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Megachurch to open soon in North End

Posted : 26 November 2013
Thulani Gqirana

PORT Elizabeth church Father’s House is moving to a new 3000- seater premises to accommodate its ever increasing flock.

The Richmond Hill church, which has been at its Stanley Street premises for three years, will make a new home for itself at the old builders trade depot, a 4000m² building in Patterson Road, North End.

Father’s House Pastor George Georgiou said the church would have a Christmas ceremony at the new premises before the official move in January.

He said the church consulted its members before making the decision.

“We had a trial event there, an evening of worship on a Friday night earlier this month with almost 2000 to test traffic flow, parking and how the numbers of people work in that sized venue. It was a good test and on that night we said to everybody this is what we are considering, please give us feedback in favour of, or opposing the move.”

Georgiou said the most complicated consideration was making the decision to sell the recently revamped Richmond Hill premises.

“Because it is a church building and there are neighbours to think of and zoning considerations, there is a lot to take into account before we sell it.

“As a church, we consider it our responsibility to take the neighbourhood into account when we decide who we sell to.”

Georgiou said the move had to be made because five services on a Sunday – to limit traffic – was simply too taxing, especially on volunteers.

“There is also not much growth potential because we knew we couldn’t do more than the five services and as they each approached full, we realised we have to look to the future.

“From a statistics point of view, we have been in this building for three years and in that time, each year of the three our numbers have doubled.

“So we had to ask ourselves, does the infrastructure in this area cater for that? What is our future plan? That’s why we tested the idea of a bigger venue.”

The pastor said it had been important to think clearly before making the decision because the bigger venue also changed the church experience a bit for the person coming to worship.

“It goes from 600 seats, which can feel intimate, to that venue, which will accommodate 2500 to 3000, which will make it in fact the largest seating place of worship in the city, which is sometimes referred to as a megachurch.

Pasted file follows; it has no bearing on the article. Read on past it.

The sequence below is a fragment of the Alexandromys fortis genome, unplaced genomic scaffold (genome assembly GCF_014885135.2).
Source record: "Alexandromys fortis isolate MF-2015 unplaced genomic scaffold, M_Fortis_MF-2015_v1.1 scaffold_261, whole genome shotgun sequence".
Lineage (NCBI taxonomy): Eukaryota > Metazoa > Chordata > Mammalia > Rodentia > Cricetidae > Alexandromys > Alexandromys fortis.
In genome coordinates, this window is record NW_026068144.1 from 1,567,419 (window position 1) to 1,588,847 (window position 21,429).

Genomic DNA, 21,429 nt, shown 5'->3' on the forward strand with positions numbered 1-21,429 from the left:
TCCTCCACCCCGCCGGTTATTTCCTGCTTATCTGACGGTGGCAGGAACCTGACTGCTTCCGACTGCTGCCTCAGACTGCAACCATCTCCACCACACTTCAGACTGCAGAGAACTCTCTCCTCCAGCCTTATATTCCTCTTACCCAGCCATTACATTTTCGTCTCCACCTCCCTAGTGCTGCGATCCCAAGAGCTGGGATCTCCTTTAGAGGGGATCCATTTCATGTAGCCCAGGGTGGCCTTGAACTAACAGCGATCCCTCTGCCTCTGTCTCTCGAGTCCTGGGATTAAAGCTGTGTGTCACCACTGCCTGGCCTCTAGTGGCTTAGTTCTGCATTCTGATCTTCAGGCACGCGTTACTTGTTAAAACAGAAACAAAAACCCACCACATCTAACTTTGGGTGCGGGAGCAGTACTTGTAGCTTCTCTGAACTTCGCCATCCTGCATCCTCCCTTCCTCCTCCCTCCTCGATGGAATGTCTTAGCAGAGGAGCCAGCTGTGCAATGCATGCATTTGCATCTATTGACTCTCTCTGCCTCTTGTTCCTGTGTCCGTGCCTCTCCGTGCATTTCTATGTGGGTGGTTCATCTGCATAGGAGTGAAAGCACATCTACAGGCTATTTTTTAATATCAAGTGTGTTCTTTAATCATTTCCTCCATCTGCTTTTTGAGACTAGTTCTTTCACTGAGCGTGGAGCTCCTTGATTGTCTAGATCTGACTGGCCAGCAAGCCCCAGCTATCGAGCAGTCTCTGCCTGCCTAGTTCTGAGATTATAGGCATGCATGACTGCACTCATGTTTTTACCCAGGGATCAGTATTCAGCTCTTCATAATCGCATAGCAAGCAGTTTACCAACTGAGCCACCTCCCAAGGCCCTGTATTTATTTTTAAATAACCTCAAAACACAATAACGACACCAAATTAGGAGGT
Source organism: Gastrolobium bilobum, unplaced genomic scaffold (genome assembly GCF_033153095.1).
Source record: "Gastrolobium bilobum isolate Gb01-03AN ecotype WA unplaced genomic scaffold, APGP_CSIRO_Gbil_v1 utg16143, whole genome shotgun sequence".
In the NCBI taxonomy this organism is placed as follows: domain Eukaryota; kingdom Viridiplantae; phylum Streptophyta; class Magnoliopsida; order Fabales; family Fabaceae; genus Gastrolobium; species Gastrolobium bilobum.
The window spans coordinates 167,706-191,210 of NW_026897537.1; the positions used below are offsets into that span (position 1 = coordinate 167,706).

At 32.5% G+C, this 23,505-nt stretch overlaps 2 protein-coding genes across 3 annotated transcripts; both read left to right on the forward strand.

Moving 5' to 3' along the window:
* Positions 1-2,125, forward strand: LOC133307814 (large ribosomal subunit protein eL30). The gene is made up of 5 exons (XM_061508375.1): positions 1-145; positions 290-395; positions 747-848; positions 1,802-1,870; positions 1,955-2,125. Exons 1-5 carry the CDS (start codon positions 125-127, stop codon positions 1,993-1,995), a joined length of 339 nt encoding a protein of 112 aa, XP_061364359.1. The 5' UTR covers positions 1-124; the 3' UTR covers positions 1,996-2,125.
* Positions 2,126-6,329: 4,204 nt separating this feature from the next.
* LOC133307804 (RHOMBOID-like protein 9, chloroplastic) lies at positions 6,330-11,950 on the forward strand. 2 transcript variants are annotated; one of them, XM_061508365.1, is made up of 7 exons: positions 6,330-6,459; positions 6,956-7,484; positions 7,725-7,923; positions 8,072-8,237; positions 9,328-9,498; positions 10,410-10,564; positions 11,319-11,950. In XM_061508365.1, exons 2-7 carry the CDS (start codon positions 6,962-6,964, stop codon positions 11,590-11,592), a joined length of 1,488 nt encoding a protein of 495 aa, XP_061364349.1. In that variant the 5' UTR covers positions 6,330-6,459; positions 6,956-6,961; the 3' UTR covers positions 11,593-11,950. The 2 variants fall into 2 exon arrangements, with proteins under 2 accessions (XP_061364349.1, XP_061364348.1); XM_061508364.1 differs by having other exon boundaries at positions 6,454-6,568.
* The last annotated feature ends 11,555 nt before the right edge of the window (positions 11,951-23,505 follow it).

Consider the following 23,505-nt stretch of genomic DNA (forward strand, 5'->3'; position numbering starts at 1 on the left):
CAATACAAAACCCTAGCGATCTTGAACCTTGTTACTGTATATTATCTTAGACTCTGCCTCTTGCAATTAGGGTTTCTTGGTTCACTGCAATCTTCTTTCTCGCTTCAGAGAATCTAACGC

“So we knew it would change the worship experience a bit and we had to address that but in comparing the options of the fatigue of the volunteers and the stretched demand on their time, people were willing to compromise in order to have one larger morning service and one in the evening.

“We don’t want to overload the area and if we are in an area that will not be affected by that, that gives us an opportunity to make the venue available for NPOs and Christian-motivated events and also as a base for our social upliftment programmes.

“We have run out of space, so we need a place where foodstuffs can be kept for feeding schemes and clothes can be collected for charity, which we do here, but now space will be optimum.”

He said everyone at the church was aware that the current schedule was unrealistic going forward.
“We run children’s churches in four of those services, then there are bands and supervisors. It takes about 150 people to make Sunday happen.

“The enthusiasm of a growing church is wonderful but the commitment level expected starts to become quite high.

“So mostly for that reason and the [need] for growth, without infringing on the infrastructure of a small neighbourhood, was really a strong motivator for us.”

Georgiou said the church would definitely miss Stanley Street.

“But we have to think of the future and this building is fantastic.”

This is a version of an article that appeared in the print edition of the Weekend Post on Saturday, November 23, 2013.


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